Get Out



 

When I first saw trailers for Get Out I was immediately curious. I didn't really know what to make of it, and then I heard that it was written and directed by Jordan Peele (for those of you who live under a rock, how do you have access to the Internet to be able to read this? Also, Jordan is one half of the comedic duo behind sketch comedy show Key and Peele) and that really sparked my curiosity. I just got back from seeing this one in theaters and I wanted to write about it while is was fresh in my head, so away we go! I'll try to keep the spoilers light, but don't say I didn't warn you.

So as I mentioned, this film is the directorial debut of comedian Jordan Peele. This being a horror movie, I was curious to see how it would turn out and let me tell you, I was not disappointed. Before I get too far into this review I do want to mention that at the time of this writing Get Out is sitting at a perfect 100% certified fresh from critics based on 131 reviews, and that's pretty amazing for a first time director if you ask me. The film star Daniel Kaluuya of Sicario and Kick-ass 2 fame, and is backed up by a stellar supporting cast including the likes of Catherine Keener, Bradley Whitford, and Stephen Root. For those of you keeping score, that's this guy:

There are a couple of side characters in this movie as well that I absolutely love, but more on them later.

Where do I even begin with this film? I guess let's start with the story. I was kind of surprised with the amount of social commentary Peele put into Get Out and you can tell that he made is voice heard in this film. It's a simple enough story: guy goes with his girlfriend to visit her parents for the first time and weird things happen. It's a story that is instantly relatable so it's easy to get invested in Kaluuya's character. While there were a few horror tropes included (jump scares, etc.) they were few and far between which was appreciated. Also, while I was able to predict some elements of the story - mainly that the girlfriend was involved - it was original enough that it kept me guessing as to what degree she was involved (even second guessing myself that she was) and how deep the whole thing went, as well throwing some curve balls that I didn't see coming. Get Out also offers an interesting look on racism and how, especially considering current events, it's still a very real problem we face as a society. Additionally, for being a horror movie there was a decent amount of comedy in here as well, but more on that later.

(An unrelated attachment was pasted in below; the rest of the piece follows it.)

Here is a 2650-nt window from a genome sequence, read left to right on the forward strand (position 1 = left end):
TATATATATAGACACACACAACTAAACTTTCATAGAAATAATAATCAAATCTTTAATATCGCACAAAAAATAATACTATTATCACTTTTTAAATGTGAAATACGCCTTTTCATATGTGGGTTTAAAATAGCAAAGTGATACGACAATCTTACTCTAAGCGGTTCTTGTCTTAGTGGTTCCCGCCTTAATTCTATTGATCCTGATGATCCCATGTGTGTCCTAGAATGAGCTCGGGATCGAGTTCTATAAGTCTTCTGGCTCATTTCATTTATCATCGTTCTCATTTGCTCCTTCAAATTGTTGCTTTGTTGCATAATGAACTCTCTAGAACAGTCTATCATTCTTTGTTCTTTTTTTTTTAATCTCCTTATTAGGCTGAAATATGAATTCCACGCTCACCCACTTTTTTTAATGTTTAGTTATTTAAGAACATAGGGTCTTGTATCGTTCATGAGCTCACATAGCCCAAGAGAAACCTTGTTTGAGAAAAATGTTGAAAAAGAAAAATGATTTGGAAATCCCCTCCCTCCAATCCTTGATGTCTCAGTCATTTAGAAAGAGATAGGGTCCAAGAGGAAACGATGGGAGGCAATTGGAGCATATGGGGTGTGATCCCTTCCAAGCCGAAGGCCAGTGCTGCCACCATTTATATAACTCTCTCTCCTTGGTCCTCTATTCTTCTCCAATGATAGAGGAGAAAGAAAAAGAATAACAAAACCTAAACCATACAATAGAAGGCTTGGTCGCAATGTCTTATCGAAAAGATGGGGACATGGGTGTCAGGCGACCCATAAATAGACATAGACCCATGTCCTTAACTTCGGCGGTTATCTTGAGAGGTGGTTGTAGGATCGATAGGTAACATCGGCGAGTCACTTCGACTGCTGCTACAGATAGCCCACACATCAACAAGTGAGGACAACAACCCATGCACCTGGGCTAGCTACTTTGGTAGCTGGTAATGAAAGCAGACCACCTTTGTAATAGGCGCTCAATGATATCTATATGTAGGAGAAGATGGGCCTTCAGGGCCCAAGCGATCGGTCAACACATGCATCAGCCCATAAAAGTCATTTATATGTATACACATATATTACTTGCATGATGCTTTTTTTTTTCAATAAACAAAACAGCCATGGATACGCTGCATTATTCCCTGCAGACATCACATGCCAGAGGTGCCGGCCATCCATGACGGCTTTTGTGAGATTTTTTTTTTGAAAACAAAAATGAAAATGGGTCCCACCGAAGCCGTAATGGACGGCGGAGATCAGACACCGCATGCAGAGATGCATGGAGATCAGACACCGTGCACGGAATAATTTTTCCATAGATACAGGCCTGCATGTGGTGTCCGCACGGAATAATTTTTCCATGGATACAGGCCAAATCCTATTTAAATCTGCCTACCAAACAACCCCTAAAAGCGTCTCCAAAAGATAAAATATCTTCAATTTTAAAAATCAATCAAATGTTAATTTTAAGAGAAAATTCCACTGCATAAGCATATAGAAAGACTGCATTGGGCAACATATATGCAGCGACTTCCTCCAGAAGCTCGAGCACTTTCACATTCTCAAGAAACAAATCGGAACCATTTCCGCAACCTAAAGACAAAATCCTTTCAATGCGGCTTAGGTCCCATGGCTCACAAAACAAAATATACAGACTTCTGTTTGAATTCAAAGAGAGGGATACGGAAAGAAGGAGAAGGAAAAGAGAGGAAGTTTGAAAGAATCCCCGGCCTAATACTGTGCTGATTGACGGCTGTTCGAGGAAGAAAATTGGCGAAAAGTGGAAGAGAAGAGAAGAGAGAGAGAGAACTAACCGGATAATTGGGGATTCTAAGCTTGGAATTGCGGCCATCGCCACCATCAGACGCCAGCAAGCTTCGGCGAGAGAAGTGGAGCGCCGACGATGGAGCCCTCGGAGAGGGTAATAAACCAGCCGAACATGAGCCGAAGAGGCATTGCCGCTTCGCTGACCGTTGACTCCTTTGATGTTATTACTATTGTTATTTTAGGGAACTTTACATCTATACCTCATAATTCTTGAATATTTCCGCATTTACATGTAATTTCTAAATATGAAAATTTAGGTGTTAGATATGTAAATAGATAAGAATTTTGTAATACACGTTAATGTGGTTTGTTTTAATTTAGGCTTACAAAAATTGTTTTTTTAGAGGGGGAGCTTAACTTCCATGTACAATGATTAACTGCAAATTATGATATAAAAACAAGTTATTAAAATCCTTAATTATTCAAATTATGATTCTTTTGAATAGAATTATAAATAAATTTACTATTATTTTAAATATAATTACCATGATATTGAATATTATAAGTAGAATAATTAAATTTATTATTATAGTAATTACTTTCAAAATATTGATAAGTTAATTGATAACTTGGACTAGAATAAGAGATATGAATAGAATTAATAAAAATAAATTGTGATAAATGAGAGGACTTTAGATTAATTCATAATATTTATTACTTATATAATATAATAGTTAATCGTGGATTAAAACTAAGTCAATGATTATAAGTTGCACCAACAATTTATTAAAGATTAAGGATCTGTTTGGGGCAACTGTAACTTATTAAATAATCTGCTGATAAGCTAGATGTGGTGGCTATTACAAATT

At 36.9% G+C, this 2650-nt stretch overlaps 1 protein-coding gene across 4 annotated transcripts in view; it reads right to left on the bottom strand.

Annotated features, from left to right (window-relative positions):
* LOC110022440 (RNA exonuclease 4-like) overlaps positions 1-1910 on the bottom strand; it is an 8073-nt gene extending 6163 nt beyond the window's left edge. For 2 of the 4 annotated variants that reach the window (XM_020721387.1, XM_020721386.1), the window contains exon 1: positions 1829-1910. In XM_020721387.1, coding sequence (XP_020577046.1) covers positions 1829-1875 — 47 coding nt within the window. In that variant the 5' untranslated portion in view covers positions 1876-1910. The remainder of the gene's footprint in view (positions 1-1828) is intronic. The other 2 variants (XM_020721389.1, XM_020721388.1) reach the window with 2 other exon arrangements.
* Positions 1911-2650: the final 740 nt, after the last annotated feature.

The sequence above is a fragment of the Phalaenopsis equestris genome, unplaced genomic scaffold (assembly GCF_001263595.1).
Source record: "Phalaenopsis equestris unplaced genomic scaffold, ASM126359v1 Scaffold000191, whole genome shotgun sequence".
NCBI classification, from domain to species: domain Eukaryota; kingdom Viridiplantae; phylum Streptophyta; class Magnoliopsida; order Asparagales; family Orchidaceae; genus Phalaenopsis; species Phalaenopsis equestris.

Before I talk about acting, I want to give special props to the technical aspects of this movie. It was very well directed, no shaky camerawork to be found. The pacing was excellent; slow enough to make the film feel intense while not too slow as to become boring. The lighting was used well and overall there wasn't a single distracting element that I could find (other than the audience I saw the movie with, but I've been in worse. Go listen to our review of The Witch if you're curious about that.)

​ And now, on to acting. As I mentioned earlier, the supporting cast for this film was very strong, but Kaluuya's performance in this movie was nothing to scoff at either. It doesn't come anywhere close to the Oscar-worthy performance I wrote about last month in Split, but it's solid nonetheless. The characters aren't overly complicated and the relationships are believable, largely in part to the ability of the actors to create organic (and sometimes purposefully inorganic) conversation. There is one character in particular that I want to mention and is Rod Williams played by Lil Rel Howery. This has to be one of the funniest characters I've seen on screen in a long time, and he absolutely steals every scene he is in. Normally I would think the amount of comedy he brings would completely offset the horror element but it doesn't. It does serve as a nice break of tension without taking anything away from overall creepiness of the film. There is one scene that stands out vividly where he goes on a rant about sex slaves and Jeffrey Dahmer. It had the entire theater  cracking up, me especially.

Overall, I feel Get Out absolutely deserves its 100% on Rotten Tomatoes and I would encourage everyone to see it. It's always refreshing when an original horror movie comes out to remind us all (especially Aaron) that horror movies can be and are good! They're also bad, I know, but every genre has its stinkers. Sure, horror may have more stinkers than most, but it just makes that diamond in the rough all the more special, and Get Out is certainly one of those special movies. I'll be interested to see of Jordan Peele continues his directorial career. I feel he can really go places, but those are just my thoughts. What did you think of Get Out? Let me know in the comments! As always, I'd love to hear from you.

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Horror movies have always served as a vehicle for social and political commentary. From the critiques of capitalism in They Live to the effects of an abusive relationship in The Invisible Man, horror